Reviews for Black Metal, Death Metal and some Ambient! The concept behind this site is to do full discography reviews. I will do my best to track down an entire discography to celebrate a band's evolution. I'm pretty strict on sticking to those genres, so please don't request I review something else. I also buy the vast majority of all the things I review and I don't really take promos from labels or demos from bands. If you're worth hearing, I will probably find you.
Wednesday, December 19, 2012
Underdark - I Am Above All
Wraith Productions, 2006
Genre: Black Metal
1. Basements of Consciousness
2. Apotheosis of Insignificance
3. Break Out
5. Depth of Idea (insTrueMental)
6. I am Above All
7. I Have Become the Wind
8. Hør Min Sang
This was an obvious purchase because
this album features the drummer from Drudkh and Astrofaes going solo, but I’m
more familiar with Drudkh. I was
expecting a fairly high quality release considering this drummer’s CV/résumé. I guess on some levels I was expecting
another Necromorbus success, since Chaos Omen is such a great work, but, alas,
Amorth isn’t quite that good.
Anyway “I am Above All” for the most
part is a pretty good release. It’s not
surprising to point out that in terms of guitar work it bears some resemblance
to Saenko’s work. Though, I would say
more in the vein of Hate Forest than Drudkh in influence. Underdark is much rawer than the other bands
Amorth has performed with and it’s not nearly as solid in my perspective. At times the drums seem disjointed from the
rest of the music, which I found to be very curious considering this guy is
clearly a good drummer. For example in
the song “Leaving” it’s riddled with off beat sequences that just feel so far
out of place that it doesn’t work. I don’t
mind my fair share of well done off timed drumming, but this is not well done
to me. It seems more like Amorth
struggles to bring the beats to an off time level and tries to force the song
to his “experimental” will but the song just won’t listen to him, so it sounds,
in the end, like there are two tracks being played in opposition to each other. The one saving grace for Amorth is that I
know he’s doing it on purpose and it’s not due to his inexperience behind a
kit, for those of you wondering what the difference is between the off timed
drumming in Judas Iscariot versus the off time drumming in Underdark.
Regardless, the strong point here is the
guitar work because some of these riff sequences are just great. Listen to the song “Basement of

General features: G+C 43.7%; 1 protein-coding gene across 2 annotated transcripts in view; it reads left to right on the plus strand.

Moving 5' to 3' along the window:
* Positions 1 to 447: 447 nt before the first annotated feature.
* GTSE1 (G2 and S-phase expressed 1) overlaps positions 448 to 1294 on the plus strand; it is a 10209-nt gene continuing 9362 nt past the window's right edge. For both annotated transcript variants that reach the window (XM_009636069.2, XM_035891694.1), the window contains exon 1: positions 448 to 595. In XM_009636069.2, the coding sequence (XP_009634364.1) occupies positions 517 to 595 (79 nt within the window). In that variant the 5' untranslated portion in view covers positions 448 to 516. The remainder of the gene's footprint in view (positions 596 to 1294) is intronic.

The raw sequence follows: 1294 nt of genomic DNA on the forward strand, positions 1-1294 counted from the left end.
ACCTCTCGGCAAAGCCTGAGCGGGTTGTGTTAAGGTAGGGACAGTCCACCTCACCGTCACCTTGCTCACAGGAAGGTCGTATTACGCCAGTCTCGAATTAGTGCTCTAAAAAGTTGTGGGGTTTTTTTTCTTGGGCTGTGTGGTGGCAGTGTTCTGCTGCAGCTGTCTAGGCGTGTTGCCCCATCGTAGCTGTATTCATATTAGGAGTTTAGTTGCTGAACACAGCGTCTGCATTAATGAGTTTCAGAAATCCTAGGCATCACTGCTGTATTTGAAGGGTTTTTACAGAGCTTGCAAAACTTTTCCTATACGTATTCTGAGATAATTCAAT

Consciousness” and try and tell me that doesn’t have a great guitar line. It’s mesmerizing and so well done to me. The vocals on the album are kind of just
there, they don’t exactly stand out or enhance the song, and they just kind of
exist in their own right, but don’t add or take away from the music. It’s pretty standard form Black Metal in that
regard at least. “I Have Become the
Wind” is by far the best track that’s done by Underdark. It’s got distorted guitar mixed with clean
and is at a slower pace than the other tracks, but it’s got a lot more emotion
behind it than the others I thought.
This was definitely a highlight track for me and a whole album of this
quality wouldn’t at all be a bad thing to me!
The more shocking song on here and another of the best is the cover
track at the end. It’s originally by
Kari Rueslatten, as many may know of her from her work in Storm that also
featured Satyr and Fenriz, though she is not proud of that. Her main claim to fame, though, is The 3rd and the Mortal. Amorth upped the
recording quality for this particular track and it really changes how the album
closes entirely, which is a high-point for the album. Having a good closer is never a bad thing.
Overall this is nothing new that hasn’t
really been done before. I would prefer
to listen to the works of Hate Forest and Drudkh over this to be honest. Underdark is a much more raw tone, so if you
ever wanted to hear a rawer version of those works then this is probably what
you’re looking for. I personally wish he
had produced it in a similar manner and tried less off beat sections on the drums;
it really throws off the guitar lines horribly.
In the end I would hardly say this album is “above all,” but its okay, a
mediocre release in the end to be perfectly honest. I think this musician could have done better
when it comes right down to it, not that I’m looking for a HateForest
copy-cat, but I think it could have had some improvements in the works.